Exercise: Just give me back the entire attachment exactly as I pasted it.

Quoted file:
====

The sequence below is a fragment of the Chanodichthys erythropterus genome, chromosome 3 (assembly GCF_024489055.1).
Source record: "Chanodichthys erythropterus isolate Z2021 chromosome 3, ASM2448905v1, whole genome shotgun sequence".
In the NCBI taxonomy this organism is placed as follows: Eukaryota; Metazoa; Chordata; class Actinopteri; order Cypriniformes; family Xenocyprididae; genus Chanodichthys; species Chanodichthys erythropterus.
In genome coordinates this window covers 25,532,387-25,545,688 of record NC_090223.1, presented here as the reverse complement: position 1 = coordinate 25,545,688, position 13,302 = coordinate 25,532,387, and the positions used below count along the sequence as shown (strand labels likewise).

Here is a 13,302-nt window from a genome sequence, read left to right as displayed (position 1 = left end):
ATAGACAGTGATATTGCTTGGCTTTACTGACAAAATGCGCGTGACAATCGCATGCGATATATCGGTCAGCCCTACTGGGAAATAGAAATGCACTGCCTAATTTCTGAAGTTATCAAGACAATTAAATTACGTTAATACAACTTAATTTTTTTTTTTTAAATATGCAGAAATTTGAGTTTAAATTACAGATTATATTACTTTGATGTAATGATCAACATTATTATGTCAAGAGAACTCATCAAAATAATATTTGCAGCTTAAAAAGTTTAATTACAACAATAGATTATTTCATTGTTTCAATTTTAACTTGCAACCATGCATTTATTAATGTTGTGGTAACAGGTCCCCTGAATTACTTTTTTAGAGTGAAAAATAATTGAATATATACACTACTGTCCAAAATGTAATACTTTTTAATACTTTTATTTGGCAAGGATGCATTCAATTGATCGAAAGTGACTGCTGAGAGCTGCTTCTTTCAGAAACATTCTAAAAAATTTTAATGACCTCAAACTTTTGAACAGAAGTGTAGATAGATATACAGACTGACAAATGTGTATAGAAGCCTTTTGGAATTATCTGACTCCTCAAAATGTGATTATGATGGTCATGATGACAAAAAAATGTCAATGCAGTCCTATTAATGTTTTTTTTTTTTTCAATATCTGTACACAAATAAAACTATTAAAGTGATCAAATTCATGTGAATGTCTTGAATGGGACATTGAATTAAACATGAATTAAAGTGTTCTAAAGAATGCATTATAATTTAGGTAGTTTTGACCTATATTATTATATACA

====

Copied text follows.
The sequence below is a fragment of the Chanodichthys erythropterus genome, chromosome 3 (assembly GCF_024489055.1).
Source record: "Chanodichthys erythropterus isolate Z2021 chromosome 3, ASM2448905v1, whole genome shotgun sequence".
In the NCBI taxonomy this organism is placed as follows: Eukaryota; Metazoa; Chordata; class Actinopteri; order Cypriniformes; family Xenocyprididae; genus Chanodichthys; species Chanodichthys erythropterus.
In genome coordinates this window covers 25,532,387-25,545,688 of record NC_090223.1, presented here as the reverse complement: position 1 = coordinate 25,545,688, position 13,302 = coordinate 25,532,387, and the positions used below count along the sequence as shown (strand labels likewise).

Here is a 13,302-nt window from a genome sequence, read left to right as displayed (position 1 = left end):
ATAGACAGTGATATTGCTTGGCTTTACTGACAAAATGCGCGTGACAATCGCATGCGATATATCGGTCAGCCCTACTGGGAAATAGAAATGCACTGCCTAATTTCTGAAGTTATCAAGACAATTAAATTACGTTAATACAACTTAATTTTTTTTTTTTAAATATGCAGAAATTTGAGTTTAAATTACAGATTATATTACTTTGATGTAATGATCAACATTATTATGTCAAGAGAACTCATCAAAATAATATTTGCAGCTTAAAAAGTTTAATTACAACAATAGATTATTTCATTGTTTCAATTTTAACTTGCAACCATGCATTTATTAATGTTGTGGTAACAGGTCCCCTGAATTACTTTTTTAGAGTGAAAAATAATTGAATATATACACTACTGTCCAAAATGTAATACTTTTTAATACTTTTATTTGGCAAGGATGCATTCAATTGATCGAAAGTGACTGCTGAGAGCTGCTTCTTTCAGAAACATTCTAAAAAATTTTAATGACCTCAAACTTTTGAACAGAAGTGTAGATAGATATACAGACTGACAAATGTGTATAGAAGCCTTTTGGAATTATCTGACTCCTCAAAATGTGATTATGATGGTCATGATGACAAAAAAATGTCAATGCAGTCCTATTAATGTTTTTTTTTTTTTCAATATCTGTACACAAATAAAACTATTAAAGTGATCAAATTCATGTGAATGTCTTGAATGGGACATTGAATTAAACATGAATTAAAGTGTTCTAAAGAATGCATTATAATTTAGGTAGTTTTGACCTATATTATTATATACA